Guest Post: Not Even Harry Browne Thought It Was Going To Be This Bad, by "Green Lantern"

Tue, Jul 2, 2013 - 1:41am

Our string of Guest Posts continues today with this excellent offering from Green Lantern.

"Not Even Harry Browne Thought It Was Going To Be This Bad"
by "Green Lantern"

Not Even Harry Browne Thought It was Going To Be this Bad!

With the sharp minds of Turdville giving daily coverage to just about every angle of economic and geopolitical news, I went searching the haystack for another indication to add to the list that all is not well. And that brings us to Harry Browne.

Who is Harry Browne? No, we are not talking about this wannabe Dirty Harry:

But this Harry Browne:

Harry Browne might be considered the father of what has blossomed into the thriving metals and alternative investment blogosphere. Long before King World News, ZeroHedge and yes even TFMetalsReport, there was a guy named Harry Browne. A bastion of wisdom and good sense, Browne was a libertarian, advocate of free-markets, financial advisor, and presidential candidate. Harry dedicated his life to writing on various personal, business and economic topics, teaching individuals how to thrive socially and in business under the rule of tyrannical government. He saw the dangers of a system which no longer was based on a gold standard before we even exited the gold standard. He was a good friend of Ron Paul and in 2006 when Harry Brown died, Ron Paul gave a tribute on Brown before the US House of Representatives

Harry Browne was one of the first free market writers I was introduced to and you can still find his writings and talks on the Harry Browne website. Some of his most famous writings including "You Can Profit from a Monetary Crisis" and "Fail Safe investing", which was written in 1998. It offered investors a very simple asset allocation plan to protect their wealth under any market conditions. It even has it's own entry on Wikipedia and for many years many of the metal-friendly newsletter writers advocated it's use. Browne described four different economic conditions that prevail and the investments that would do well under those conditions.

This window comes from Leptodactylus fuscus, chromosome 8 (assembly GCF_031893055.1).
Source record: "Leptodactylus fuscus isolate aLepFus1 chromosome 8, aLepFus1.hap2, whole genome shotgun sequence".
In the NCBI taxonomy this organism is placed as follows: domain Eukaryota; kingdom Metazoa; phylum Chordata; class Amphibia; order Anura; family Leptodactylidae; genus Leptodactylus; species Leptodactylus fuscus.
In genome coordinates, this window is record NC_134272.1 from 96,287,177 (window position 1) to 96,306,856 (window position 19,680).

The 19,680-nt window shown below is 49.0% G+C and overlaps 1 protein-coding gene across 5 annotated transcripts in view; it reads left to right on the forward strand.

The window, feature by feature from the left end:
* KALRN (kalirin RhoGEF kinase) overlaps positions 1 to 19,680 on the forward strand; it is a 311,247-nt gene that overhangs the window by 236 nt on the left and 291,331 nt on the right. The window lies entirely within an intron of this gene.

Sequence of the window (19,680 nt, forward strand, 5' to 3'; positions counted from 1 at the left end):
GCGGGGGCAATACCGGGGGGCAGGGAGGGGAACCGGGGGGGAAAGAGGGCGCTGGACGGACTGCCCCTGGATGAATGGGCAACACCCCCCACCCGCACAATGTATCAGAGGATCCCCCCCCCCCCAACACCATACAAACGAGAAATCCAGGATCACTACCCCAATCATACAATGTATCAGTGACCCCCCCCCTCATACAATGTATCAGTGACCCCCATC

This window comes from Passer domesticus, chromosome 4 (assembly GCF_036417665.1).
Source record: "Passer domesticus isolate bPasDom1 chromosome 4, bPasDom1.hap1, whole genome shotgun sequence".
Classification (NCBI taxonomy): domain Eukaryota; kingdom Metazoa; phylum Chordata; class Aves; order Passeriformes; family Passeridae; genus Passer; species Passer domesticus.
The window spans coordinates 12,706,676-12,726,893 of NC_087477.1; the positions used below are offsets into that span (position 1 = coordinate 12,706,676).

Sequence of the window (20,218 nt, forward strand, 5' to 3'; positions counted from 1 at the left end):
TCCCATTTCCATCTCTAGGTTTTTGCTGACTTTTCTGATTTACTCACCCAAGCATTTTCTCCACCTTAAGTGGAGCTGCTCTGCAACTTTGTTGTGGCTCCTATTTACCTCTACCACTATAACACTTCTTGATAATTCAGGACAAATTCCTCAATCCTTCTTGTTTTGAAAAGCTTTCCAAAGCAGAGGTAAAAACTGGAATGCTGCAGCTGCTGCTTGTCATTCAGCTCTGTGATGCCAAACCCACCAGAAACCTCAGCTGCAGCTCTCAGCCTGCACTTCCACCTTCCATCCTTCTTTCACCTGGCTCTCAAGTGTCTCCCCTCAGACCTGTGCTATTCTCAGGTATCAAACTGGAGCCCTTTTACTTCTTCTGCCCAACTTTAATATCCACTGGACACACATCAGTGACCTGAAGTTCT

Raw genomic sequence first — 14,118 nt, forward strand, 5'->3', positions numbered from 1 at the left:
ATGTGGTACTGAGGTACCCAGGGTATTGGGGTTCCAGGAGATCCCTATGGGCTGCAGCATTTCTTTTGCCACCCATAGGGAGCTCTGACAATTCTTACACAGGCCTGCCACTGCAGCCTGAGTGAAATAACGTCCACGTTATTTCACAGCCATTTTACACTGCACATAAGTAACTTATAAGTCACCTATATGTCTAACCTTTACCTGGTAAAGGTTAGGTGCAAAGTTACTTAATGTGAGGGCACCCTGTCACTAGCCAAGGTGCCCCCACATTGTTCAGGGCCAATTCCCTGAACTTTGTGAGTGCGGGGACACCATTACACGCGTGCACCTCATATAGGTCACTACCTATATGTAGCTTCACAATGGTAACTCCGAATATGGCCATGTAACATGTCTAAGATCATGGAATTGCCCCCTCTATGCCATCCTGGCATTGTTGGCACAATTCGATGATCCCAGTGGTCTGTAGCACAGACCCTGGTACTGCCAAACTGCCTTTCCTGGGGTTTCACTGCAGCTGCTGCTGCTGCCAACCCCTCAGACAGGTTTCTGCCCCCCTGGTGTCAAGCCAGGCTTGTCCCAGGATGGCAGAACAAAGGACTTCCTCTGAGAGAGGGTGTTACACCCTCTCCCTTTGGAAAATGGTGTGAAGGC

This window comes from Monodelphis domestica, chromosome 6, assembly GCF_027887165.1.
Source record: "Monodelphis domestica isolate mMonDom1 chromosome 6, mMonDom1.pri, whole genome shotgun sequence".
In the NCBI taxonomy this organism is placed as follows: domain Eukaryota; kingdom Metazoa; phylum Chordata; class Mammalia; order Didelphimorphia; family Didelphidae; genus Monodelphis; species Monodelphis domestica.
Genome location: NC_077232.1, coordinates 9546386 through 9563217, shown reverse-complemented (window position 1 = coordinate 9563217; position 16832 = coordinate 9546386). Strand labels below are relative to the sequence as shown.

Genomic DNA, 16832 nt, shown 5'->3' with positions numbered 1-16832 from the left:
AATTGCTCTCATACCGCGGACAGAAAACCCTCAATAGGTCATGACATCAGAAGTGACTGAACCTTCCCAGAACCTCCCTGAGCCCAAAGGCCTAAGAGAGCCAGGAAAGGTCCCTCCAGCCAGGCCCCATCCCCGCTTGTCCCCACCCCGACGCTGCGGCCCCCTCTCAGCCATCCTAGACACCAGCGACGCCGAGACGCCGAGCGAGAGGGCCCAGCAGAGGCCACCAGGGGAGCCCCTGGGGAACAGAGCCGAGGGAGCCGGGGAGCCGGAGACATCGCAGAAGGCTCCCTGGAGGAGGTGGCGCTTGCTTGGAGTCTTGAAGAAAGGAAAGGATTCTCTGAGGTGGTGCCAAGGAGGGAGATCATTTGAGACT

Inflation- Solution: invest in Gold and Precious metals
Deflation-Solution : Bonds will out perform
Prosperity-Solution: Stocks work wonders
Recession-Solution: Dash into cash.

The idea was that, at any given time, the economy would reflect one of the above conditions. By investing 25% of your wealth in these asset classes, you would preserve your wealth, keep ahead of real inflation while the strong part of your portfolio would offset any losses to the weak part of your portfolio. It was geared for conservative investors who wanted to preserve their wealth for retirement. Investors could invest in the prescribed asset allocations directly or invest through a fund that he set up known as The Permanent Portfolio (PFPFX) founded in 1982. The Permanent Portfolio lived up to expectations and outperformed over four decades. It's 10-year performance as of 1/1/2013 was +10.20% annualized.

However, for the first time since it's inception, the managers of the fund have realized that we are dealing with a new market condition that Browne didn't account for in his writings: Government Psychopathy and the sci-fi thriller which is the global economy. In January, the fund made an historic announcement that they would deviate from Brown's full-proof formula specifically changing their strategy in their bond portfolio. For the first time in the portfolio's history it was not living up to it's original mission as a conservative, fool-proof, fail safe fund to guard against all economic conditions. Investors began voicing their concern related to the bond market being a dangerous gambit and evolving into a bubble of epic proportions although I believe the fund might be downplaying it by calling bonds "overvalued" in light of rising interest rates.

Recently Rick Rule made an observation on the behavior of the markets. "What we are seeing now is chaos in global markets." He continues, "These are very very strange times. It would appear that up days are synchronous. Everything goes up together. Down days are similarly synchronous. And as you have all have doubtlessly noticed, there are many more down synchronous days, than up synchronous days". In other words, Harry's keen observations, at least for the moment, ceased to be true. One of the factors Rule attributes this to is "Liquidity is not a substitute for solvency." We need to come to terms with the fact that "WE ARE IN UNCHARTERED TERRITORY". Hear it and feel it!

Let's take a quick look at the past performance of the PRPFX. First we see that it did amazingly well and performed consistently for forty plus years. PRPFX until 2011.

The fund was able to deliver positive results even in very bad markets. So even when stocks and bonds were under-performing, mom and dad still were able to pocket real inflation-adjusted returns.